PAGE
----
Lord James Douglas-Hamilton: The information requested is shown in the table.

National health service in Scotland major capital projects(8) started during 1994-95

Value (£ million)
Western Infirmary, Glasgow Beatson oncology centre extension 2.5
Western General, Edinburgh Breast unit out-patients clinic 1.0
Lochmaben community hospital development 1.7
Stirling Royal Infirmary Out-patients department 1.6
Dumfries Royal Infirmary Overcladding2.7
Monklands hospital day unit and dermatology department 2.8

(8) Net building cost excluding value added tax, professional fees and

equipment, in excess of £1 million.


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Foreign Ownership of Land

Mr. Gordon Prentice: To ask the Secretary of State for Scotland how many titles to land are held by foreign nationals. [4948]

Lord James Douglas-Hamilton: Information on the number of titles to land in Scotland which are held by foreign nationals is not available. Information on land transactions is, however, available from the Registers of Scotland executive agency.

Hospital Services, Stonehaven

Mr. McAllion: To ask the Secretary of State for Scotland if he will list the responses received by Grampian health board and his Department relating to the proposal to put out to open tender the provision of hospital services at Stonehaven. [4926]

Lord James Douglas-Hamilton: Grampian health board has allowed until 5 pm on 21 December for the registration with it of expressions of interest in providing a new hospital and services for the Kincardineshire area. I will write to the hon. Member after that date. No such responses have been made to the Scottish Office Department of Health.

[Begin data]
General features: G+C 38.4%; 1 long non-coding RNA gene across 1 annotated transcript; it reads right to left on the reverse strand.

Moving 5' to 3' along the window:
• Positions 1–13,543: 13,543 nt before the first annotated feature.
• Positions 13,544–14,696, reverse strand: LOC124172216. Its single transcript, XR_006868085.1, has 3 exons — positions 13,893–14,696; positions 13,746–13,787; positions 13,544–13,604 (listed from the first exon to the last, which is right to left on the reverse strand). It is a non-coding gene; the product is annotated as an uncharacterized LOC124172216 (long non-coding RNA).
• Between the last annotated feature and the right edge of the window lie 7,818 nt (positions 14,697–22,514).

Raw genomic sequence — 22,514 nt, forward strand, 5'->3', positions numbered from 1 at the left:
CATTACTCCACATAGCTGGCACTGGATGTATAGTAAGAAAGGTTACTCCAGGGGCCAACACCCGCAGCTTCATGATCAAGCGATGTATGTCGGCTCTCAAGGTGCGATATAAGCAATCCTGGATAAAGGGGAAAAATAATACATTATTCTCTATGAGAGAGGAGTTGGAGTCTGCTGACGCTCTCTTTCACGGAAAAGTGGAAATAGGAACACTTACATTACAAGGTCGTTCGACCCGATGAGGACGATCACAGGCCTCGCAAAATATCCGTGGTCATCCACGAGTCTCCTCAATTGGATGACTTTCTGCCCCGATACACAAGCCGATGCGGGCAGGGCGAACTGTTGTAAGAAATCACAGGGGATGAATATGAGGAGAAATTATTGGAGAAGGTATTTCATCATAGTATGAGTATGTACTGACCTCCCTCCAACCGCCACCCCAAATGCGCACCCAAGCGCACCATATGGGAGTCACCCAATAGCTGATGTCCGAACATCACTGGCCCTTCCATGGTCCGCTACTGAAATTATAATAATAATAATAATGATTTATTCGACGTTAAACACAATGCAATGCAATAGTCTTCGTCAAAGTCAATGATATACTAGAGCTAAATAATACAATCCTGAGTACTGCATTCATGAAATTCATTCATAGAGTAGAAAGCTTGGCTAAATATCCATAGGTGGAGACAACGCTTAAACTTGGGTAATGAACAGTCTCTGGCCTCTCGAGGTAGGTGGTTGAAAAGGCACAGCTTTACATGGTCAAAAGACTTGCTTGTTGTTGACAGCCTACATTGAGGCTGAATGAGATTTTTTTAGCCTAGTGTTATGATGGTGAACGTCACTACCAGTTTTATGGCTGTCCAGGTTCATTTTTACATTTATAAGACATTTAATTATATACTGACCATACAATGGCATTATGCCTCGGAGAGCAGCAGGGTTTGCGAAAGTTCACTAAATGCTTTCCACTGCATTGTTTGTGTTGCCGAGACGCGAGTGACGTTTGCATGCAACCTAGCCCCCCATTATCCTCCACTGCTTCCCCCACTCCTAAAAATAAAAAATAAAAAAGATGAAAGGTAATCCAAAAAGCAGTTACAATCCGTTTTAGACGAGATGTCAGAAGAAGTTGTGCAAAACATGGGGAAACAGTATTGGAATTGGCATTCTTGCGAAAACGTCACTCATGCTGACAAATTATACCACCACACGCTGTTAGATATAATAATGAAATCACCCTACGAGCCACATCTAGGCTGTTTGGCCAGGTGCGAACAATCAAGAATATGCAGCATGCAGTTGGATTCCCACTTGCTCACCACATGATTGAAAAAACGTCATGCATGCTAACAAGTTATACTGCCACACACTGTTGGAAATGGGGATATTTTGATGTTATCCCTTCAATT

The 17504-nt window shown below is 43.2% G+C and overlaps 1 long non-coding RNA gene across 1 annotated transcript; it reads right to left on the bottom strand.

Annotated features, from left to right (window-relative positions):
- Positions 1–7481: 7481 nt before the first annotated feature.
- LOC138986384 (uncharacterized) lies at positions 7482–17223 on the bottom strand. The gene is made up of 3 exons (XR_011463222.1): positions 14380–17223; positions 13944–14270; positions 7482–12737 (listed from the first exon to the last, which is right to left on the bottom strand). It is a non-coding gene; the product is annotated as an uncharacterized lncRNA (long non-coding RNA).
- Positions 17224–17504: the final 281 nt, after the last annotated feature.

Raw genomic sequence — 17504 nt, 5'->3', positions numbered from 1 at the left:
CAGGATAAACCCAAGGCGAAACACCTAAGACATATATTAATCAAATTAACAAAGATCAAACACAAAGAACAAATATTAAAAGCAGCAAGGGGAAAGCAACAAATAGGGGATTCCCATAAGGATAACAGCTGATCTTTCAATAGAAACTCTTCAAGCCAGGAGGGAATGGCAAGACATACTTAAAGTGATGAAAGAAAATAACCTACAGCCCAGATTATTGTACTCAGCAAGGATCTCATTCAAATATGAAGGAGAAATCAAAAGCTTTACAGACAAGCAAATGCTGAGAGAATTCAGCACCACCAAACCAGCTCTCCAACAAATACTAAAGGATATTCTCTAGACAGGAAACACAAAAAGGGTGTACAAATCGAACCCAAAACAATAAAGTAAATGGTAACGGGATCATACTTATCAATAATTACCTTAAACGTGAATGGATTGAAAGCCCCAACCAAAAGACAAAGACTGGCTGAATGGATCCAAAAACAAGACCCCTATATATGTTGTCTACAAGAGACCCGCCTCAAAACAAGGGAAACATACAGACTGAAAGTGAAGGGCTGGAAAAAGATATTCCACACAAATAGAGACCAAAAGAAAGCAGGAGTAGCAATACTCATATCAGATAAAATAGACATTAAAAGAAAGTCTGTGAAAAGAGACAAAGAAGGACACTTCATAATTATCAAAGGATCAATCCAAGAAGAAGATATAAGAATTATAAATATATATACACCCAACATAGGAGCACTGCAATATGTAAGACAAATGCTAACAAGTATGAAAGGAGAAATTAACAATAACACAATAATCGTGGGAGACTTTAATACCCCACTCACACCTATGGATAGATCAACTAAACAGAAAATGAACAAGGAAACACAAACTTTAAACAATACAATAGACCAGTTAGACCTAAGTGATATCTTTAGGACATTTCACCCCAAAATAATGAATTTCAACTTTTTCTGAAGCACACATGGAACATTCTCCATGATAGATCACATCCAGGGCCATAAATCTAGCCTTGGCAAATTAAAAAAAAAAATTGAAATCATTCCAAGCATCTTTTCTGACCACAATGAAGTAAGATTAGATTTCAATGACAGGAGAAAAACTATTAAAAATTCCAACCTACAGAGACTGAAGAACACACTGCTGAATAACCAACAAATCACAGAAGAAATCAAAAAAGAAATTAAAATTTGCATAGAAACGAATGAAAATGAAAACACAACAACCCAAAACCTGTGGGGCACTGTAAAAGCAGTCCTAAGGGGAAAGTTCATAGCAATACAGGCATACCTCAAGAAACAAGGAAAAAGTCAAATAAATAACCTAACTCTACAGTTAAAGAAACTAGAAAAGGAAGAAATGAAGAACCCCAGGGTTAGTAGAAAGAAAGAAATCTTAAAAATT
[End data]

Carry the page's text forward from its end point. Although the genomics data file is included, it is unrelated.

Mr. McAllion: To ask the Secretary of State for Scotland if he will place in the Library copies of the basic information pack in relation to the contract to build new hospital facilities in Stonehaven. [4923]

Lord James Douglas-Hamilton: I am arranging to have a copy of the information pack prepared by Grampian health board placed in the Library.

Edinburgh Royal Infirmary

Mr. McAllion: To ask the Secretary of State for Scotland if he will place in the Library a copy of the briefing documents prepared by the Royal Infirmary of Edinburgh NHS trust and issued to parties interested in tendering for the design, building and financing of the new Edinburgh royal infirmary and the operation of a range of non-clinical support services. [4954]

Lord James Douglas-Hamilton: All such documents are in the public domain and are normally available on request from the relevant NHS organisation. Because of the volume of documents issued by the Royal Infirmary, the trust has made these available for viewing to any interested party by arrangement at the trust's offices and has expressed a preference, in the interests of economy, not to produce further copies.